Anne Audain
Anne Audain in 1979 (cropped).jpg
Audain in 1979
Personal information
Birth nameAnne Frances Garrett
Born (1955-11-01) 1 November 1955 (age 67)
Auckland, New Zealand
Height1.68 m (5 ft 6 in)[1]
Weight53 kg (117 lb)[1]
CountryNew Zealand
SportTrack and field
Achievements and titles
National finals800 m champion (1976, 1979)
1500 m champion (1976, 1979, 1980)
3000 m champion (1982, 1986)
5000 m champion (1987)
10,000 m champion (1990)
4 km road race champion (1972, 1973)[2]
Personal best(s)800 m – 2:04.4
1500 m – 4:10.68
10,000 m – 31:53.31
Marathon – 2:31:41[1]
Medal record

Anne Frances Audain MBE (née Garrett, born 1 November 1955) is a New Zealand middle and long-distance runner. She competed in three Olympic Games and four Commonwealth Games,[3] winning the 1982 Commonwealth Games 3000m title and a silver medal in the 10,000m at the 1986 Commonwealth Games.


Born in Auckland,[4] Audain finished ninth aged 17 in the 1973 World Cross Country Championships. She ran in the 1500 m at the 1974 British Commonwealth Games in Christchurch, New Zealand, finishing sixth, and top New Zealander, in the final with a time of 4:21.1.

In the 1976 Summer Olympics in Montreal, Audain competed in both the 800 and 1500 m. Although she failed to get past the heats, she broke the New Zealand record for the 1500 m.

Prior to the start of the 1980s, major track and field athletics meetings had not had any women's events longer than 1500 metres. This started to change early in the new decade, and in March 1982, Audain competed in her first 5000 metres, breaking the world record. In the 1982 Commonwealth Games in Brisbane she won Gold in the 3000 metres in 8m 45.53s, a New Zealand record. The record stood for 25 years until it was finally broken by Kim Smith of Auckland, when she ran 8min 35.31sec on 25 July 2007 in Monaco.

At the 1984 Olympic Games Audain competed in the inaugural women's Olympic marathon. In the 1988 Games, her last, she finished 11th in the inaugural women's 10,000 metres.[5]

In 1993 Audain founded the Idaho Women's Fitness Celebration 5K, now the largest 5 kilometres (3.1 mi) race for women in the USA.[6]

Honours and awards

Audain was awarded the New Zealand 1990 Commemoration Medal.[7] In the 1995 New Year Honours, she was appointed a Member of the Order of the British Empire, for services to athletics.[8]

In February 2008, Audain was inducted into the Running USA Hall of Champions, and on 3 February 2009 she was inducted into the New Zealand Sports Hall of Fame. She has the unique distinction of being in three Halls of Fame in two nations as in 2014 she was also inducted into the RRCA Distance Running Hall of Fame.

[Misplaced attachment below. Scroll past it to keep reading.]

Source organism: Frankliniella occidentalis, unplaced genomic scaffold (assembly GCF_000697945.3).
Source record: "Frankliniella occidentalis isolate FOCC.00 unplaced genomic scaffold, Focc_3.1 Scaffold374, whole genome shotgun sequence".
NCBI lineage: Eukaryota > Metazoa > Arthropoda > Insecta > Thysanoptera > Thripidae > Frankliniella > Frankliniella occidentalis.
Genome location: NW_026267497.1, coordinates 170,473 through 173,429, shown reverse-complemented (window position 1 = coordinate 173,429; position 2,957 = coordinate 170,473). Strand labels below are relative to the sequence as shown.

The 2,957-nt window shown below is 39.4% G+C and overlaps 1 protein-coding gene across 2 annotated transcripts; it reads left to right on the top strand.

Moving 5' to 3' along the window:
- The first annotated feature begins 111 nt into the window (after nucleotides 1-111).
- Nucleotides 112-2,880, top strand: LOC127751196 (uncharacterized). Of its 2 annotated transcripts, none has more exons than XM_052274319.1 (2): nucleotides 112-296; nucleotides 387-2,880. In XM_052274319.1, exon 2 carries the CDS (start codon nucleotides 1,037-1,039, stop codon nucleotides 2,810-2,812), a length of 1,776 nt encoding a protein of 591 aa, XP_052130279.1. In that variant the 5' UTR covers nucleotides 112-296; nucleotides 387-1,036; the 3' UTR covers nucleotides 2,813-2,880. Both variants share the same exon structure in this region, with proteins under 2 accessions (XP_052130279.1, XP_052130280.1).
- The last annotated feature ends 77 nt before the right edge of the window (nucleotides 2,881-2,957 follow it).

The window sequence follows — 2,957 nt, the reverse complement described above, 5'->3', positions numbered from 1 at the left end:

International competitions

Year Competition Venue Position Event Notes
Representing  New Zealand
1973 World Cross Country Championships Waregem, Belgium 9th 4.0 km 14:15
1974 British Commonwealth Games Christchurch, New Zealand 6th 1500 m 4:21.1
1976 Olympic Games Montreal, Canada heats 800 m 2:05.78
heats 1500 m 4:10.68
1977 World Cup Düsseldorf, Germany 8th 1500 m 4:31.5
1982 Commonwealth Games Brisbane, Australia 1st 3000 m 8:45.53
1984 Olympic Games Los Angeles, United States dnf Marathon
1986 Commonwealth Games Edinburgh, Scotland 2nd 10,000 m 31:53.31
1988 Olympic Games Seoul, South Korea 11th 10,000 m 32:10.47
1990 Commonwealth Games Auckland, New Zealand 11th 10,000 m 33:40.13


  1. ^ a b c "Anne Garrett-Audain". Sports-Reference. Archived from the original on 18 April 2020. Retrieved 9 May 2017.
  2. ^ Hollings, Stephen (December 2016). "National champions 1887–2016" (PDF). Athletics New Zealand. Retrieved 8 May 2017.
  3. ^ "Anne Audain". New Zealand Olympic Committee. Retrieved 2 June 2021.
  4. ^ Palenski, Ron (2004). Black Gold. New Zealand Sports Hall of Fame. pp. 18, 40. ISBN 0-473-08536-4.
  5. ^ Evans, Hilary; Gjerde, Arild; Heijmans, Jeroen; Mallon, Bill; et al. "Anne Garrett-Audain". Olympics at Sports Reference LLC. Archived from the original on 18 April 2020. Retrieved 4 May 2017.
  6. ^ "St Luke's Women's Fitness Celebration". Archived from the original on 30 August 2012. Retrieved 22 August 2012.
  7. ^ Taylor, Alister; Coddington, Deborah (1994). Honoured by the Queen – New Zealand. Auckland: New Zealand Who's Who Aotearoa. p. 51. ISBN 0-908578-34-2.
  8. ^ "No. 53894". The London Gazette (2nd supplement). 31 December 1994. p. 34.